Tagged: Business

I’m Quitting My Day Job To Do What I Love (Photography)

Me on a photo shoot (doing what I love) in the woods of Great Falls, VA. A few months ago, I read an Onion article titled Find The Thing You’re Most Passionate About, Then Do It On Nights And Weekends For The Rest Of Your Life. While the Onion is a comedy publication, the sarcastic sentiment of the article resonated with me: “It could be anything—music, writing, drawing, acting, teaching—it really doesn’t matter. All that matters is that once you know what you want to do, you dive in a full 10 percent and spend the other 90 torturing yourself because you know damn well that it’s far too late to make a drastic career change, and that you’re stuck on this mind-numbing path for the rest of your life.”

Running my business full-time has been a dream of mine for several years now. Everyone I know in photography (or with any small business for that matter) started out gradually, testing the waters to figure out what their strengths and weaknesses are, what business model they’re going to follow, and to develop a vision of what success looks like. My initial career path coming out of college was public policy, and my education and experience brought me to Washington, DC to pursue that path. Many great things came out of it including a good Federal job that’s taught me all sorts of cool and crazy things about our education and criminal justice systems, and it’s where I met my wife when we were both just interns with big dreams of changing the world (she might still have a chance).

Meanwhile, something new was sparked inside of me when I purchased my first DSLR as I was finishing grad school and brought it on a trip to Israel and Egypt just before moving to DC. I took five-thousand photos on that trip. “Your first 10,000 photographs are your worst”, according to Henri Cartier-Bresson – I’m glad I got half of that out of the way. That trip, and the kinks in my photography it hammered out, planted a seed that grew — capturing the world, both places and people, slowly became my passion and I found a way to monetize it into something sustainable.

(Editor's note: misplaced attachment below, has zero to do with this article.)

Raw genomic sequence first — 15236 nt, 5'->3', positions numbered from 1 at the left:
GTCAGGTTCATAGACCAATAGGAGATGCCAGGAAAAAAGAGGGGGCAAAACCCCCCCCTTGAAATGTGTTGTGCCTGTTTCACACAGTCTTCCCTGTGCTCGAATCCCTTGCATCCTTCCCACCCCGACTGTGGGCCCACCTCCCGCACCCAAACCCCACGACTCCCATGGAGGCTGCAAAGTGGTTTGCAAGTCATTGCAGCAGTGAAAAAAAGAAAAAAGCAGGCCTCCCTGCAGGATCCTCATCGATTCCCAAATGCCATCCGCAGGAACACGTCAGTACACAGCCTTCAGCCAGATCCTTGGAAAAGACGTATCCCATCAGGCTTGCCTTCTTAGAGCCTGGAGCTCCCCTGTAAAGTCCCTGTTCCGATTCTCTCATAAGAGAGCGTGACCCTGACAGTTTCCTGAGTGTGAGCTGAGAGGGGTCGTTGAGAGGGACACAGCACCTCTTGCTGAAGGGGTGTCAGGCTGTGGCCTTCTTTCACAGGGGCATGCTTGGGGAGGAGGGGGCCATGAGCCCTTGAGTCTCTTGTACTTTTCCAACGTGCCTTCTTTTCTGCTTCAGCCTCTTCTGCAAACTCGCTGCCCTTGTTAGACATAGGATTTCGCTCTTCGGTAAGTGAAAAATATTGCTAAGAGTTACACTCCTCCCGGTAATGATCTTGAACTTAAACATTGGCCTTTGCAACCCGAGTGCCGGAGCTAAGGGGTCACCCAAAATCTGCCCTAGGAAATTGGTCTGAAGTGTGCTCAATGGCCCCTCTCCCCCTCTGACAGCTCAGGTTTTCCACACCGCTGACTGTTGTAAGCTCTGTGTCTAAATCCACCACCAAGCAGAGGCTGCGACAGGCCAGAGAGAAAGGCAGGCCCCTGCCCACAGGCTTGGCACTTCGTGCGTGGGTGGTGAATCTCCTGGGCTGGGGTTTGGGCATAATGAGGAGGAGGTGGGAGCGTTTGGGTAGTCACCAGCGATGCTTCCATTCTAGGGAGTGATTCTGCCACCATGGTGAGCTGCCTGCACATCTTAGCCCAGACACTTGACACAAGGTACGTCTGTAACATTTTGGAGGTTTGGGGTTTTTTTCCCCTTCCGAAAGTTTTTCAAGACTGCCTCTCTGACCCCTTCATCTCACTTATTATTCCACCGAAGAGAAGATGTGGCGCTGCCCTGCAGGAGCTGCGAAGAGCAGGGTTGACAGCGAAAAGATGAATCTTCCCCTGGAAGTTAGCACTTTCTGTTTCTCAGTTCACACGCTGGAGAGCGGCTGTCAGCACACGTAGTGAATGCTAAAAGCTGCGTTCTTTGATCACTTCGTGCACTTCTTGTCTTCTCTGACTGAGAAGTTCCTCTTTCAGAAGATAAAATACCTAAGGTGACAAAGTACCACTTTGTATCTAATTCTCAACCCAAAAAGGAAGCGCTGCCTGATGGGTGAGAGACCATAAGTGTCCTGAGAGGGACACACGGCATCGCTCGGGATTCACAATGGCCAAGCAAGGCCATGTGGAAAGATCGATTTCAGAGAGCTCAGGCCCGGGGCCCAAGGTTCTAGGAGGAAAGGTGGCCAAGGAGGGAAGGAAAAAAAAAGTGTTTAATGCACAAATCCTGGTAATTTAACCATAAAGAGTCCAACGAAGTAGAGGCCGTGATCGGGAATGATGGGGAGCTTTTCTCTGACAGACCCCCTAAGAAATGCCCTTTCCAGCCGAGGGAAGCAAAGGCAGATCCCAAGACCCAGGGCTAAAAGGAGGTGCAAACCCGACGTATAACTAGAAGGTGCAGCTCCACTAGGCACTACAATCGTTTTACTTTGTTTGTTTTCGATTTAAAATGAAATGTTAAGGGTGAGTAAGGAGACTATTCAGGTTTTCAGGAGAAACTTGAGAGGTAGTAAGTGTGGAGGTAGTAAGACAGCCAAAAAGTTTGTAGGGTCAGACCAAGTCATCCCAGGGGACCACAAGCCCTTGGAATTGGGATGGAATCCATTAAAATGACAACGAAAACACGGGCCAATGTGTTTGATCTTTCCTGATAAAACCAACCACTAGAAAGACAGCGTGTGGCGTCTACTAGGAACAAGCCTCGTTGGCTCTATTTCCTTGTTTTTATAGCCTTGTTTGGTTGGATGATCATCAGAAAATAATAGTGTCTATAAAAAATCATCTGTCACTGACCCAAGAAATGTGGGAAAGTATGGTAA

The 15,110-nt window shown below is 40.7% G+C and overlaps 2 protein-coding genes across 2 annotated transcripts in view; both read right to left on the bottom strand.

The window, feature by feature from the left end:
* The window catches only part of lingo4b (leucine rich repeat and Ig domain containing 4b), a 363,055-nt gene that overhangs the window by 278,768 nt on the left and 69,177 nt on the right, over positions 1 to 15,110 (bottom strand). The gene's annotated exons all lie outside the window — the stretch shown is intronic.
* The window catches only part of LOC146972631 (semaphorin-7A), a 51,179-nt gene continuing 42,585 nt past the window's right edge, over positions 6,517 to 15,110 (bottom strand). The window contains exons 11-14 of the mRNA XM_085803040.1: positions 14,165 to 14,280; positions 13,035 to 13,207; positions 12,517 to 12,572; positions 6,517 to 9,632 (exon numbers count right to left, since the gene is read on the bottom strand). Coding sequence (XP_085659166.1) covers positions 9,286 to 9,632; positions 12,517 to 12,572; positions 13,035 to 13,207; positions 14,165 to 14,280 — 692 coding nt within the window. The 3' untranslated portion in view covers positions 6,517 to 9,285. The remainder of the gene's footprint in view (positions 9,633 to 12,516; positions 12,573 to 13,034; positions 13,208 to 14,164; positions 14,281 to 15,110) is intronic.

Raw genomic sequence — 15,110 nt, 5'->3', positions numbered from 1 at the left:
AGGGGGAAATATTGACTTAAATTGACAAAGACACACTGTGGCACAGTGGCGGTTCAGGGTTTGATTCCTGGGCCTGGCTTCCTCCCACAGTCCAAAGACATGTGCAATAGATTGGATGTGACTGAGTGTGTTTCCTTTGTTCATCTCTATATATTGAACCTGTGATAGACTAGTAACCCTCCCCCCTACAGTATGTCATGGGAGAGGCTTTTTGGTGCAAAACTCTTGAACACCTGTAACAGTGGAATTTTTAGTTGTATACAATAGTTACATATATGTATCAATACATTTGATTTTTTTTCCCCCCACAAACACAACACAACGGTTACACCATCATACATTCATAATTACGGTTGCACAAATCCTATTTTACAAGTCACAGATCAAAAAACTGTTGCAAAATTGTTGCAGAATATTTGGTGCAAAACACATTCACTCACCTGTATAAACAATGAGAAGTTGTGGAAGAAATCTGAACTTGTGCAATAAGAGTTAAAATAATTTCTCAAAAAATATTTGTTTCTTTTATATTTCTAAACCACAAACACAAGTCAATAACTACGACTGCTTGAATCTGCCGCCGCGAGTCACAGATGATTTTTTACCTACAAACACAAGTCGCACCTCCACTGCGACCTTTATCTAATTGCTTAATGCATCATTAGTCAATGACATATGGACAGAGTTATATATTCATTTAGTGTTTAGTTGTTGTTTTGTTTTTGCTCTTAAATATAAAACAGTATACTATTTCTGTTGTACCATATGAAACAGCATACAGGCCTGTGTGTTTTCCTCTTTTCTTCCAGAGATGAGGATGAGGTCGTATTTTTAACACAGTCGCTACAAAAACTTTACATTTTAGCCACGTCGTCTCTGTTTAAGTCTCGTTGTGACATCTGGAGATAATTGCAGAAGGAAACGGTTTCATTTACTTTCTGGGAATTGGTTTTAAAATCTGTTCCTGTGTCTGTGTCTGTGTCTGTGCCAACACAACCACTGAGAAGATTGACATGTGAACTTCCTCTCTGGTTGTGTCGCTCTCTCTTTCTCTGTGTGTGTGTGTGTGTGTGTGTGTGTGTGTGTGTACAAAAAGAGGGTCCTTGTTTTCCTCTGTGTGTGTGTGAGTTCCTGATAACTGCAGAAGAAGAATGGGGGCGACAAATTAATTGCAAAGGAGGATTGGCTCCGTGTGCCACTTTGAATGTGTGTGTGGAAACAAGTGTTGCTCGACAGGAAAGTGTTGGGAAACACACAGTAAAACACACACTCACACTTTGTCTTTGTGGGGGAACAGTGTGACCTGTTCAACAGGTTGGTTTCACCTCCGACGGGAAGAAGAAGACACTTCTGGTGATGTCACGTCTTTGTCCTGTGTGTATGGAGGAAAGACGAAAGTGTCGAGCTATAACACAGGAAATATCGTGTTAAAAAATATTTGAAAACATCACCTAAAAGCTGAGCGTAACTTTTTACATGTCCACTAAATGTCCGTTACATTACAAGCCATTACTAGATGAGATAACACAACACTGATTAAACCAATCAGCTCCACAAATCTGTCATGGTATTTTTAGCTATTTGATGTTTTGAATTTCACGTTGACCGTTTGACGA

As that passion has grown, I’ve wrestled with the decision to leave my day job to focus all my efforts on this business. While I mostly enjoy what I do during the work-week, once you figure out what your true passion is, it ruins you for everything else. All this has driven me to take the plunge to focus on my business full-time.

Still, why didn’t I make this decision years ago? It’s been said, “Success is where preparation and opportunity meet” — that point has finally come for me. After many hours of planning over several months it’s become clear that my prospects of success outweigh my risk aversion (risk aversion can be a good thing, without a little bit of it we’d do crazy, reckless stuff all the time). The final decision wasn’t easy to come by, and judging the “right time” was a tough call, but I’ve been fortunate to have both creative and business input from a trusted group of colleagues, friends, family — not the least of which is my loving wife. I’ve had strong support from some wonderful clients, who’s business and support were absolutely critical to this transition.

My new photography studio located in Columbia Heights, DC.

My new office space!

So, what’s going to be different going forward? For my clients: The main difference will be my increased availability to provide photography services. For me: The main change will be more time to do what I love — Producing quality images that meet my clients’ needs, whether it be commercial, portrait, or event related — Translating to more happiness.

Another big change I should mention, for both myself and my clients, is my new office space. I’ve established a studio space to work on strategy, shooting (when a studio is preferred), and post-processing. While I’ll still have a desk at my new full time job, it’ll be my desk with my hours working on what I’m passionate about. And since I’m doing what I love, I can’t really call it a job, can I?

Finally, I want to take the time to thank all my friends, family, colleagues, and clients that have pushed and supported me over the past few years. I’ve appreciated all your feedback, both constructive and positive. It’s helped shape me and get me to this point. I’m looking forward to new adventures and learning more than I ever have before!